The late Dr. Bernard Nathanson performed thousands of abortions before becoming pro-life. He claims that the reason he stopped doing abortions was because he began to have doubts about the humanity of the unborn baby due to advances in technology, including the availability of ultrasounds. He made the famous film “The Silent Scream” which had a major impact on the abortion debate in the 1980s when it was produced. He says this of the taping of the famous video:
“By 1984, however, I had begun to ask myself more questions about abortion: what actually goes on in an abortion? I had done many, but abortion is a blind procedure. The doctor does not see what he’s doing. He puts an instrument into a uterus and he turns on a motor, and the suction machine goes on and something is vacuumed out; it ends up as a little pile of meat in a gauze bag. I wanted to know what happened, so in 1984 I said to a friend of mine, who was doing 15 or maybe 20 abortions a day, “Look, do me a favor, Jay. Next Saturday, when you are doing all these abortions, put an ultrasound device on the mother and tape it for me.”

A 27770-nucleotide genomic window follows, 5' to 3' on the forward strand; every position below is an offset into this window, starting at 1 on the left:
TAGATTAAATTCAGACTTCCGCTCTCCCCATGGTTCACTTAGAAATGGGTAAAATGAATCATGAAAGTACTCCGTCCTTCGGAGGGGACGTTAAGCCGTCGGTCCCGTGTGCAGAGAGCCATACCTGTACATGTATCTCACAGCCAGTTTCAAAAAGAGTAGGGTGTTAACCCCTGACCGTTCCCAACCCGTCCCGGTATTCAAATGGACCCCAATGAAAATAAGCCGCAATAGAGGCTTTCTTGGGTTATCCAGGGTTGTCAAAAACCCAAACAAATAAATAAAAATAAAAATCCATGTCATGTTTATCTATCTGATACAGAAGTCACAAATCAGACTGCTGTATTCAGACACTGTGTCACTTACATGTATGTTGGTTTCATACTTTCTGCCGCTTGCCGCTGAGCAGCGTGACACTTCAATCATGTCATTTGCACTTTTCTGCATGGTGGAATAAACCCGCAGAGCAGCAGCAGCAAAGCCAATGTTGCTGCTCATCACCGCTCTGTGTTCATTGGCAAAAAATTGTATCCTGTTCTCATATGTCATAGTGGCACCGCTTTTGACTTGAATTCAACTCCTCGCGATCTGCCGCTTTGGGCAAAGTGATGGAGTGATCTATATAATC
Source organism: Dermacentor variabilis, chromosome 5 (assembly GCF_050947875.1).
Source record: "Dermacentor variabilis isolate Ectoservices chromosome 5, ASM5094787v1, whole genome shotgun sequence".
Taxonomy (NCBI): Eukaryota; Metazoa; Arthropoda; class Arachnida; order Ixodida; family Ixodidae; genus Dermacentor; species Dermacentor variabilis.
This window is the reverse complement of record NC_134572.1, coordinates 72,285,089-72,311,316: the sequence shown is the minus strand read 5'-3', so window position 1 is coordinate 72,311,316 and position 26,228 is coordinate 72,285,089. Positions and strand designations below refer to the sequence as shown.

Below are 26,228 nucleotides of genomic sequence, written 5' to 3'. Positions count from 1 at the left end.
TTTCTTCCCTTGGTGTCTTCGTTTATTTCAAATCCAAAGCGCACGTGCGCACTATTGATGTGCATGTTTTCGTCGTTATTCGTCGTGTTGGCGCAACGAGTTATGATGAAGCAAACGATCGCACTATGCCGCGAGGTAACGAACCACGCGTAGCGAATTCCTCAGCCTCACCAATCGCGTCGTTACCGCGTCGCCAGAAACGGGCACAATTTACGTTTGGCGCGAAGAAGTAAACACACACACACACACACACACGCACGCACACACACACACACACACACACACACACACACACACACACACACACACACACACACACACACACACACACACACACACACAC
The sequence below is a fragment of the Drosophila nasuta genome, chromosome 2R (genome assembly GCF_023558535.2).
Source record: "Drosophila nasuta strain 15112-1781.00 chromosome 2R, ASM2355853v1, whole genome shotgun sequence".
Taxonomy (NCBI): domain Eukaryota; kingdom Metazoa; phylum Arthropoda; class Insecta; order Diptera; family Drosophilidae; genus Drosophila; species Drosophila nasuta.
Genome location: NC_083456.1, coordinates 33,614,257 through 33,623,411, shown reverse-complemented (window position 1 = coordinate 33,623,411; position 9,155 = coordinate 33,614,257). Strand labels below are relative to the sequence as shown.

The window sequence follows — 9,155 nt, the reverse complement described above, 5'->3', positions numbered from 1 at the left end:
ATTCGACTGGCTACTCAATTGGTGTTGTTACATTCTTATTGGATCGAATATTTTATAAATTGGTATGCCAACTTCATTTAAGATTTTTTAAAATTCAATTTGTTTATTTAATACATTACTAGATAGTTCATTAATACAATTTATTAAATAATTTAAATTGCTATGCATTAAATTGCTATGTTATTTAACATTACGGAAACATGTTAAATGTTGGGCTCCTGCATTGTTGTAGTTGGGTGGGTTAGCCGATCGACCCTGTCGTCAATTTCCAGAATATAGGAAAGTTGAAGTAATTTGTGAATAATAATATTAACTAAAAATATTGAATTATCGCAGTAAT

He did, and when he looked at the tapes with me in an editing studio, he was so affected that he never did another abortion. I, though I had not done an abortion in five years, was shaken to the very roots of my soul by what I saw.”
Dr. Bernard Nathanson is not the only abortion provider to be affected by an ultrasound guided abortion. Abby Johnson, the former manager of a Planned Parenthood clinic, became pro-life on the spot after witnessing an ultrasound abortion of a 13-week-old unborn baby. She watch the baby torn apart on the screen and, in that instant, realized how wrong she had been in supporting and promoting abortion. Joan Appleton, another abortion clinic worker, had a similar conversion when she saw an ultrasound guided abortion, and so the baby struggling to get away from the instruments.
Nathanson, Bernard N, M.D The Hand of God: a Journey from Death to Life by the Abortion Doctor Who Changed His Mind (Washington DC: Regnery Publishing Inc, 1996) 140 – 141Share on Facebook